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24 of 26 people found the following review helpful
4.0 out of 5 stars Once you start, you can't put the book down. 18 Feb 2002
The evocation of the sheer nastiness of the 14th Century is brilliant. There is mounting horror as the natives of that century succumb to the Black Death over a Christmas period, witnessed by the appalled time-travelling scholar from our own near future. Some of the scenes are heartrending, as there is plenty of time to get attached to the characters before they start to become ill.
In alternate chapters the contemporary situation in Oxford at Christmas is explored, where an outbreak of highly contagious and fatal flu has broken out, thereby preventing a rescue party from setting up the equipment necessary for retrieving the scholar. The quarantine, medicalisation and bureaucracy of the situation in contemporary Oxford contrasts sharply with the superstition, dubious medicines and appeals to the Almighty that exemplify the 14th Century.
If it sounds unrelentingly grim; it isn't. There is a lot of humour, with fun being poked at characters who are vain and officious in BOTH centuries.
Anyone who has lived in/ studied in/ visited Oxford will find much to recognise in the description of the town, especially the University. Immerse yourself in this book over a summer's day, and you will surface from it as I did: wondering why it isn't freezing cold and surprised to find that you're still healthy!
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10 of 11 people found the following review helpful
Format:Mass Market Paperback
The book was touching but often quite tedious to plod through. I usually enjoy Sci-Fi, factual history and historical fiction. Unfortunately the plot required a considerable suspension of disbelief. For example, though part of the novel is set in 2054 people are hard to get hold of, protagonists have to wait for long-distance telephone calls, characters are out of contact with each other, there's no internet, no mobile phones. I like to read speculation of future tech, but in this novel 2054 seems more like an alternate version of 1980. Despite the length of the novel there is virtually no discussion nor description of the societal structures nor of the time-travel technology. Time travel is apparently available only to squabbling history departments of academic institutions. The lives and interactions of the characters in the 14th Century seem less implausible. The unfortunate fates of many of the 14th Century 'natives' were quite harrowing. I did find the book a bit of a chore to read, but ultimately quite moving, despite its flaws.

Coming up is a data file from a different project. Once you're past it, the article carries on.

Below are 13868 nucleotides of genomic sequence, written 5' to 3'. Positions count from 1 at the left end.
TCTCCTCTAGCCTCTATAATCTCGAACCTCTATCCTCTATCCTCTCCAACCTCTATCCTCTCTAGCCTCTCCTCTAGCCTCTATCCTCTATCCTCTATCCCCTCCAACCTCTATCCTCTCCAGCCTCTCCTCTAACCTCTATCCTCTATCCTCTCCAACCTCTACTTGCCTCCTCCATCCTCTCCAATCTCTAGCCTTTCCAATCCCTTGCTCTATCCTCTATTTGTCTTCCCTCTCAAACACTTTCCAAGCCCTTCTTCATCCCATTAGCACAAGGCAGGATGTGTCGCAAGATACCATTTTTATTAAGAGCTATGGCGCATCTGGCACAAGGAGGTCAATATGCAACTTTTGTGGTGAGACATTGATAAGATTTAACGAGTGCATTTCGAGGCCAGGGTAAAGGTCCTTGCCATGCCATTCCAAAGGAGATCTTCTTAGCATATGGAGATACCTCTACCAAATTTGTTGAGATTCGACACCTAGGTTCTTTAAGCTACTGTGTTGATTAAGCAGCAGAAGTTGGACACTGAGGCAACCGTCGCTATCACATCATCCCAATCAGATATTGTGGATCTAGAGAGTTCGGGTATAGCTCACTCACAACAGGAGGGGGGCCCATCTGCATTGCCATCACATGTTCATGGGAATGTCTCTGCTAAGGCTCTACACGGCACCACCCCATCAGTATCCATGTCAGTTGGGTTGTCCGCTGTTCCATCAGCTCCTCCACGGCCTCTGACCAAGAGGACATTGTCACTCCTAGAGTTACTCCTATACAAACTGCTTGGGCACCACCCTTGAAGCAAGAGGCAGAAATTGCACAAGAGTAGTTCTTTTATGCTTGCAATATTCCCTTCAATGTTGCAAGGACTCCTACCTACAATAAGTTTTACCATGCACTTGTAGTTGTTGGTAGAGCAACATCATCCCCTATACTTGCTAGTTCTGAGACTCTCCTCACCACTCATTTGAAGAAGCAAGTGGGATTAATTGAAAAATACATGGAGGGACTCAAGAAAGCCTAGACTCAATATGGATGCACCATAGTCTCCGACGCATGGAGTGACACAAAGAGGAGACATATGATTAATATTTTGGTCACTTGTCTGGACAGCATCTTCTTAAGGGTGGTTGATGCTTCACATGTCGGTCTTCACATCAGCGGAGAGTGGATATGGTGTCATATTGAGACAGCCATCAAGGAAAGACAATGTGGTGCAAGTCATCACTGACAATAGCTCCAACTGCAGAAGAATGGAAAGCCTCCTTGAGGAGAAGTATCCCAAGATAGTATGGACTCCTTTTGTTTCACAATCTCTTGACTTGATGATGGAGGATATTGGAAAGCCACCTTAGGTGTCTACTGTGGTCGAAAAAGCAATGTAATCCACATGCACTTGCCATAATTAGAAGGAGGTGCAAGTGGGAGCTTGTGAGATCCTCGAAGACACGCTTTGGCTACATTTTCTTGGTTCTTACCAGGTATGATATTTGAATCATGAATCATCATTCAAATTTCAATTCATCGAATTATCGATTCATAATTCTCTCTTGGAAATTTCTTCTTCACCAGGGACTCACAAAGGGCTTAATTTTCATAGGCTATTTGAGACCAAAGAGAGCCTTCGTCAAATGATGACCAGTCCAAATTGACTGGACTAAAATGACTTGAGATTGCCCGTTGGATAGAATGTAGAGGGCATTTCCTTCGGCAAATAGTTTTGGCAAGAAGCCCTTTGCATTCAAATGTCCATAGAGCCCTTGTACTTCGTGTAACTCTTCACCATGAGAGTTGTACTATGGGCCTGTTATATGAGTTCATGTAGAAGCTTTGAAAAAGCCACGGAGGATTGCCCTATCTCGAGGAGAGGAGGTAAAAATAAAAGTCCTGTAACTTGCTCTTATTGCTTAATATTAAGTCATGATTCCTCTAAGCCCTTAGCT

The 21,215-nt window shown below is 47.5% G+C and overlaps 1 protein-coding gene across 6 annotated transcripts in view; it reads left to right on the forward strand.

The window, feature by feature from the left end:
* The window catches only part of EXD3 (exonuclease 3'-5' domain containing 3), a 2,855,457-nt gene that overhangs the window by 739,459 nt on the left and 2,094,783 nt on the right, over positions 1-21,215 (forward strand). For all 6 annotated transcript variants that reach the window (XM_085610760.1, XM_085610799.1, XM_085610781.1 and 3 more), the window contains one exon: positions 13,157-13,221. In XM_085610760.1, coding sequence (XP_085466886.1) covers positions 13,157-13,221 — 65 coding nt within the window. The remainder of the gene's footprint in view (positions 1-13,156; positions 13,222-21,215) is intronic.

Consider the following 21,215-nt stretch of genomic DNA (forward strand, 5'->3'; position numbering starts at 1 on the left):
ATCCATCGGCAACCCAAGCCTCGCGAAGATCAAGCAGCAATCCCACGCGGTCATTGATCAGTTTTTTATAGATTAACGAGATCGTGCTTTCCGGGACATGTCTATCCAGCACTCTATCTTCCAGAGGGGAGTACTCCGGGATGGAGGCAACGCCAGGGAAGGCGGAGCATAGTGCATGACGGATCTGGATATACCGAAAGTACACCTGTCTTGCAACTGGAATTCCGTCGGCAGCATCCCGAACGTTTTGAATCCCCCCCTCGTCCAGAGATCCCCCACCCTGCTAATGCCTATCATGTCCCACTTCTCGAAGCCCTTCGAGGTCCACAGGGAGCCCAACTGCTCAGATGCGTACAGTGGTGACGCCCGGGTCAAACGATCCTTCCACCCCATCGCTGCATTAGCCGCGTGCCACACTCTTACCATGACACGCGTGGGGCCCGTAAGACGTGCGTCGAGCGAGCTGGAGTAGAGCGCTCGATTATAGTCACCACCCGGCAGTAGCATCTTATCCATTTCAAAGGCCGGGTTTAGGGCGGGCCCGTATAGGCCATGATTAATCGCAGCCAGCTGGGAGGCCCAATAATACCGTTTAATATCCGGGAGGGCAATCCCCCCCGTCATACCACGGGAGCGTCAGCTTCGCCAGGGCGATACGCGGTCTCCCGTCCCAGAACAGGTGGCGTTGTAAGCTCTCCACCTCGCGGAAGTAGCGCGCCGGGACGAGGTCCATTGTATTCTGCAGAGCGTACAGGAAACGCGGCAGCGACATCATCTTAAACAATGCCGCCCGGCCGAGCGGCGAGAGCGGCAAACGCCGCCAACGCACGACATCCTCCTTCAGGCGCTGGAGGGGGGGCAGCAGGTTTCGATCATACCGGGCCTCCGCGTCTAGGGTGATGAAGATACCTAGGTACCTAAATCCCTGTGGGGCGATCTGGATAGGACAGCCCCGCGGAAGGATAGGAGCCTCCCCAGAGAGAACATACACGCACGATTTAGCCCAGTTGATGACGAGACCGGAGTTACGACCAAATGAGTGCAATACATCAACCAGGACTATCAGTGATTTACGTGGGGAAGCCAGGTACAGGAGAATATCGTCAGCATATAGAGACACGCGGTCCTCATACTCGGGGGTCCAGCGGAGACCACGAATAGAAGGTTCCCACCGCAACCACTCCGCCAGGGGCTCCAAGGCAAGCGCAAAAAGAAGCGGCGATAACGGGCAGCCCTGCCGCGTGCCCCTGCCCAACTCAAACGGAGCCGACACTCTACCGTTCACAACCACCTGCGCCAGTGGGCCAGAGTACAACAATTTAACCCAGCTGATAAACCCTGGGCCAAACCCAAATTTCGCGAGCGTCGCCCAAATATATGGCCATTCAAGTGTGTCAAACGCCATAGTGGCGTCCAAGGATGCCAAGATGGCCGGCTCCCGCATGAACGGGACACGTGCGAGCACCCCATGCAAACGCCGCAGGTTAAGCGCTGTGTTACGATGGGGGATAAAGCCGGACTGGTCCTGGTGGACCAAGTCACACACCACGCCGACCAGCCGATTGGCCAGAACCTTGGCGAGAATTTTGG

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10 of 11 people found the following review helpful
5.0 out of 5 stars Harrowing but Superb 23 Oct 2000
By A Customer
Format:Mass Market Paperback
There are books you read and expect to hate, this was one of those. Connie Willis ? Oh one of those "literary" SF writers! A triumph of style over readability, character & plot.
Well what can I say but I was wrong. Willis time travel jaunt maybe scientifically incorrect but she has written a novel about characters I ended up caring about. The book zips along and contains real emotion.
Just buy it.
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Most Recent Customer Reviews
5.0 out of 5 stars The human side of SciFi
I can't believe I've only just come across Connie Willis! Sat up to the wee small hours utterly entranced by this novel and finished it very quickly. Read more
Published 16 days ago by Jane Easton
5.0 out of 5 stars Poignant
Very much a book for people who like science fiction and the fourteenth century. Although the blurb gives away the twist, it's still very moving when it becomes clear what's going... Read more
Published 19 days ago by Cas
2.0 out of 5 stars Tedious beyond belief
I wanted to like this book I really did, it just feels so much like and aga saga with a 14th century romantic fiction sub plot. Read more
Published 1 month ago by Whalebone
4.0 out of 5 stars A book of two halves.
It is the future. At Oxford university, a breakthrough in time-travel allows researchers to visit the past in order to research historical periods in person. Read more
Published 1 month ago by Davywavy2
5.0 out of 5 stars very good book
This book is very interesting. If you read this book you might get involved emotionally with the characters. This book was quite an unusual take on the sci fi time travel theme.
Published 2 months ago by AlanRobertson
5.0 out of 5 stars Great read
I bought this book because my friend did the cover art for it, turns out it's also a really good read. The perfect balance of history and characterisation
Published 3 months ago by Tim Auty
4.0 out of 5 stars Great book, poor adaptation
Terrific book. I read it many years ago and it's still such a good read. But terrible transcription to Kindle. Mistakes in punctuation, spelling, even whole words. Read more
Published 3 months ago by Dr FR
5.0 out of 5 stars Doomsday Book
One of the best books I have ever read. It really sucks you in and I have rarely empathised so completely with the heroine in a story as she is forced to confront one of the... Read more
Published 3 months ago by william john cooper wright
1.0 out of 5 stars Nice ideas, terribly executed, boring and repetitive.
This book is about academics who are able to use time travel to study history. It's a pretty cool idea. However, there's just not much to the story. Read more
Published 4 months ago by HeecheeRendezvous
5.0 out of 5 stars Clever, beautiful, heart rending.
I have just reread this after more than 20 years. I found it just as riveting. A story, ultimately about the redemptive power of love.
Published 5 months ago by mizzmoll